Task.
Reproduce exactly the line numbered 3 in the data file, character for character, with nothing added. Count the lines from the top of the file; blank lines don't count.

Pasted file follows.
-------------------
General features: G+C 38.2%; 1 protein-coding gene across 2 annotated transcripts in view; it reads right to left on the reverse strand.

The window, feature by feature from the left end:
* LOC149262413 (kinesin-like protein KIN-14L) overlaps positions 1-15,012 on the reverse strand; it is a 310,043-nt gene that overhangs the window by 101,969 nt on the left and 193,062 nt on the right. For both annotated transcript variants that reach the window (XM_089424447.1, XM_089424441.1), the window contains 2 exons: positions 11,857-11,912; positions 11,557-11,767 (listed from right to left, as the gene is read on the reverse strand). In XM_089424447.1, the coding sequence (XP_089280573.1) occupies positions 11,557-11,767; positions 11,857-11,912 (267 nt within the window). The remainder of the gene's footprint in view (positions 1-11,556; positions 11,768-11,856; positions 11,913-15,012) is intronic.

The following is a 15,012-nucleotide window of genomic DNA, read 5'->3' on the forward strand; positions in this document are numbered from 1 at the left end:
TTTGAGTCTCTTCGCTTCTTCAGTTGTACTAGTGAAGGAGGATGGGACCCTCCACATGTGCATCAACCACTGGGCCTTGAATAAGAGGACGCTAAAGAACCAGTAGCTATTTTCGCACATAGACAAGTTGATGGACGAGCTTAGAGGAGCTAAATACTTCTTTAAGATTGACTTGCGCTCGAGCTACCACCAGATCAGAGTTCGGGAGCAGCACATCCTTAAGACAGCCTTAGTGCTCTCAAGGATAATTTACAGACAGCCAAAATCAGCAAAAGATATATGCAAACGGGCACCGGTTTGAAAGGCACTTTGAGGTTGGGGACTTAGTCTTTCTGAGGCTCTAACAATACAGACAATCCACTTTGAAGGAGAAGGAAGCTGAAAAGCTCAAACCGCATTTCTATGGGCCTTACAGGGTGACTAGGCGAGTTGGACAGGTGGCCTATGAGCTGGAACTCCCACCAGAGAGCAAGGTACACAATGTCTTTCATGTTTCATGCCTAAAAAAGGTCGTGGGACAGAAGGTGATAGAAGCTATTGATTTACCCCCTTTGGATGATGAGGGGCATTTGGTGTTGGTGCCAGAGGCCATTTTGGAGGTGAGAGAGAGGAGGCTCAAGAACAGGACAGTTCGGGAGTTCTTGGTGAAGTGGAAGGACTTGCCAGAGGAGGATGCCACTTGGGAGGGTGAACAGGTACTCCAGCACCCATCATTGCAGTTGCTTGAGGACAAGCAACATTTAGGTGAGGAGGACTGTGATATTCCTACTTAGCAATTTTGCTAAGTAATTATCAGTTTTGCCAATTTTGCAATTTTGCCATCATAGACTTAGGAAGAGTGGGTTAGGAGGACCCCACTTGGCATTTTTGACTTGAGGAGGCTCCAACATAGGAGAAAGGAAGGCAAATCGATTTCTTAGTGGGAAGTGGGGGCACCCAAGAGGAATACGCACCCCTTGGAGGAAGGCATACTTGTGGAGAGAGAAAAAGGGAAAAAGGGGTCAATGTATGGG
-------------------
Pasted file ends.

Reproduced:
* LOC149262413 (kinesin-like protein KIN-14L) overlaps positions 1-15,012 on the reverse strand; it is a 310,043-nt gene that overhangs the window by 101,969 nt on the left and 193,062 nt on the right. For both annotated transcript variants that reach the window (XM_089424447.1, XM_089424441.1), the window contains 2 exons: positions 11,857-11,912; positions 11,557-11,767 (listed from right to left, as the gene is read on the reverse strand). In XM_089424447.1, the coding sequence (XP_089280573.1) occupies positions 11,557-11,767; positions 11,857-11,912 (267 nt within the window). The remainder of the gene's footprint in view (positions 1-11,556; positions 11,768-11,856; positions 11,913-15,012) is intronic.